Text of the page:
There are a number of fundamental ways the Code of Hammurabi is different to today. Many of the differences demonstrate the difference in perspectives between people of the ancient world, with people of today. Hammurabi's ancient code assigned punishments that, by today's standards, would be considered cruel and unusual. Also, sometimes if you were accused of a crime, your guilt or innocence would be determined by your ability to emerge from being dumped in the Euphrates River. Today, judges and juries decide verdicts and not your swimming ability, but the superstition of the day dictated that the gods would choose to help a defendant if they were innocent.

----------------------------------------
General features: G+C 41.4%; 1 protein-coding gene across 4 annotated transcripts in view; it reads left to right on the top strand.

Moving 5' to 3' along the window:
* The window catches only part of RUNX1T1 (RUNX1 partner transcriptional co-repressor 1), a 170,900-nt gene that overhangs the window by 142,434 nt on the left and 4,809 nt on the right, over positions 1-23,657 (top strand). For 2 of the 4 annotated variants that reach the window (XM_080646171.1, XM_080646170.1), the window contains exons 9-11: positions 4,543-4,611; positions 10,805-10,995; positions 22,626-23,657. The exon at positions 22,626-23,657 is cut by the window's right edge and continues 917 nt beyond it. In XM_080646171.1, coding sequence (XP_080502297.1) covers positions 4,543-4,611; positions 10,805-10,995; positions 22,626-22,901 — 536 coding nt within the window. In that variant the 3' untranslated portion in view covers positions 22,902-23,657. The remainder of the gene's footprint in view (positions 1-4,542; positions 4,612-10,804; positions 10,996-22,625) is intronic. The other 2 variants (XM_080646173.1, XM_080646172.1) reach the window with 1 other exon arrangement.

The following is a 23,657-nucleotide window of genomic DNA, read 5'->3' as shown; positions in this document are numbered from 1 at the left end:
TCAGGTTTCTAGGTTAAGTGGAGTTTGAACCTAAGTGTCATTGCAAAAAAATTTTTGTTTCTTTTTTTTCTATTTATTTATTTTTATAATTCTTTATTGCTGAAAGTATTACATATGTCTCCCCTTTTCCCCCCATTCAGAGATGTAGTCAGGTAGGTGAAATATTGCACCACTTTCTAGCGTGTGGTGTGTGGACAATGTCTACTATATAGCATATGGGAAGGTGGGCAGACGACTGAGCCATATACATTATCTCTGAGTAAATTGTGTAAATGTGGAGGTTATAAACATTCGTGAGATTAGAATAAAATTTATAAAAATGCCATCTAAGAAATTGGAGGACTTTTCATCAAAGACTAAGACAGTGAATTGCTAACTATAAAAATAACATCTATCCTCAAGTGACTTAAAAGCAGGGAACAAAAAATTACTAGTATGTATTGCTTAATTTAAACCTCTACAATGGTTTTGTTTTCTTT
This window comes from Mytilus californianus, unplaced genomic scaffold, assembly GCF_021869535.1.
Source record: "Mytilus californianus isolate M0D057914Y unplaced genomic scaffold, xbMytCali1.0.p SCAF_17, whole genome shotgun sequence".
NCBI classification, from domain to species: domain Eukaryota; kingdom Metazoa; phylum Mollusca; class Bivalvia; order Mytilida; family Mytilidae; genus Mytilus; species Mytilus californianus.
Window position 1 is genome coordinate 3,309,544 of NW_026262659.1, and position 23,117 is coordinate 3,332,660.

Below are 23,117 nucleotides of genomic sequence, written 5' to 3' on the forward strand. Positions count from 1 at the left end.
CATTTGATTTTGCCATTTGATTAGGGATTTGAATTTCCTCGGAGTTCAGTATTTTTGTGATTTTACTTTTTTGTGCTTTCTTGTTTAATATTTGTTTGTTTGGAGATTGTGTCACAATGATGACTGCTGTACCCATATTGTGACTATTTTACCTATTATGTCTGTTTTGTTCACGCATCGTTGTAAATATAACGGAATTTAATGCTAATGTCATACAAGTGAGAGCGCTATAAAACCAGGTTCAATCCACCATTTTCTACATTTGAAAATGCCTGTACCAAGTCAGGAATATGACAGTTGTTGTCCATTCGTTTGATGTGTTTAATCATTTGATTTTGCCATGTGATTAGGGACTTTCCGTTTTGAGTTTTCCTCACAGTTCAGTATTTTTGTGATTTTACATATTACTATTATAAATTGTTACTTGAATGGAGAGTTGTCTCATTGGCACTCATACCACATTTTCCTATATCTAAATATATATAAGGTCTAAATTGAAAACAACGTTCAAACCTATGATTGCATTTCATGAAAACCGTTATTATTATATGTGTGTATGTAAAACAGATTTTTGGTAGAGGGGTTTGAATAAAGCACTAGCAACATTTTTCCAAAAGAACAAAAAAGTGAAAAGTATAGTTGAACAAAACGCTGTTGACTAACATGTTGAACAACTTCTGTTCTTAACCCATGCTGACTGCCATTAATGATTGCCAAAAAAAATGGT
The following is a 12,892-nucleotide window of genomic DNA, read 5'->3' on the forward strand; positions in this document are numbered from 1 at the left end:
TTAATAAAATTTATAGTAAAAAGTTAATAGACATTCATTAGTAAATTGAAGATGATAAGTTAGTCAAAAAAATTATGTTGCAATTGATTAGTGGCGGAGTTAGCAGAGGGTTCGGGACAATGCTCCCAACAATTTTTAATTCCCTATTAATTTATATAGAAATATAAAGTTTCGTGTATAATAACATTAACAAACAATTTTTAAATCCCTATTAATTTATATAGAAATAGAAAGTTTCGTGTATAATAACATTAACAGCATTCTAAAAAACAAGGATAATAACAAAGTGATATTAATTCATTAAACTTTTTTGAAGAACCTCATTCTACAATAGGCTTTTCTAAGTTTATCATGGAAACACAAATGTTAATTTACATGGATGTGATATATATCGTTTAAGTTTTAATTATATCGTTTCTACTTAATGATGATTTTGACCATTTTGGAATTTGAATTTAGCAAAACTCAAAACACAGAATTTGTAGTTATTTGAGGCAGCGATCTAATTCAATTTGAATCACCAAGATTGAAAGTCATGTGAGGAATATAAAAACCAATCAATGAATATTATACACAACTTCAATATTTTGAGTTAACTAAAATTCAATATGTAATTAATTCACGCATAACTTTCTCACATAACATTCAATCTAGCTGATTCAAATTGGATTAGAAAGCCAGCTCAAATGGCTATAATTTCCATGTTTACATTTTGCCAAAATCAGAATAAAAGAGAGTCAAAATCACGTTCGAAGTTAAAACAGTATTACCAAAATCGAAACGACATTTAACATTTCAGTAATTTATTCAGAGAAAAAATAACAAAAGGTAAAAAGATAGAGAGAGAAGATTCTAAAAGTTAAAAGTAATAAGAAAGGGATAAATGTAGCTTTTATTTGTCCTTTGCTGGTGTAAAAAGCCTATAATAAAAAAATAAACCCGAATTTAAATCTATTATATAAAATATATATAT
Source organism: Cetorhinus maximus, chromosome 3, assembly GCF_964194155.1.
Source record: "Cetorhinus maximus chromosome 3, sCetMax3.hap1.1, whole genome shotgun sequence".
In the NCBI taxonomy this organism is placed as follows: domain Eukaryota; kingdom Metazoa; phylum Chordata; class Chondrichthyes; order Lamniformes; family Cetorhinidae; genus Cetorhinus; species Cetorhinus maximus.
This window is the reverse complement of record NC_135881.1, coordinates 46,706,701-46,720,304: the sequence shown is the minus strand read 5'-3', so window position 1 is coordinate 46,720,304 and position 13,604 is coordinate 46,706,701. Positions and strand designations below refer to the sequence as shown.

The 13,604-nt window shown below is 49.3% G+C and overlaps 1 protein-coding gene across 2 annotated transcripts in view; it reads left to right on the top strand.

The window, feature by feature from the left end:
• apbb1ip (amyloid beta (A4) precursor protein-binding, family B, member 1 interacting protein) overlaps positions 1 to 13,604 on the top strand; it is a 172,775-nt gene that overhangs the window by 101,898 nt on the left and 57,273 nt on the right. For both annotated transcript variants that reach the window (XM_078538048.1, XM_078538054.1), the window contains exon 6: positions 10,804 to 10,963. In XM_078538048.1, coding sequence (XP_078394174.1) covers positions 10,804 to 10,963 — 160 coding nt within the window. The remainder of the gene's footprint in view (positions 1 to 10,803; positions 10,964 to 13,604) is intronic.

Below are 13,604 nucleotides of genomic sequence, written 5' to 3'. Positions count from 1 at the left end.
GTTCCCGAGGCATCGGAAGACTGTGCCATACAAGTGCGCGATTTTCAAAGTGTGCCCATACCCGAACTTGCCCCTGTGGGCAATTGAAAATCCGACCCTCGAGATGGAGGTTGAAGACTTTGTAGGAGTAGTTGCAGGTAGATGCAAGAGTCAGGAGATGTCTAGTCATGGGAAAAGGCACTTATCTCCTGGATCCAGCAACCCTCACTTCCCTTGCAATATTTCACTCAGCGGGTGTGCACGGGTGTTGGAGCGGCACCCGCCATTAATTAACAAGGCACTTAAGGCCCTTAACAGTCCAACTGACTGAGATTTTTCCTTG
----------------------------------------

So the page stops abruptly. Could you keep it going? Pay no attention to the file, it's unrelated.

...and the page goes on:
The Code of Hammurabi was also much simpler than today's legal systems. The code was posted on a seven-foot-high piece of stone and contained 282 laws. How high would the piece of rock reach in the sky if all of our laws were posted on it? Modern law has more than 282 laws in even the smallest towns. The code of Hammurabi also established different codes for different classes of people, a notion that would be unacceptable in modern law.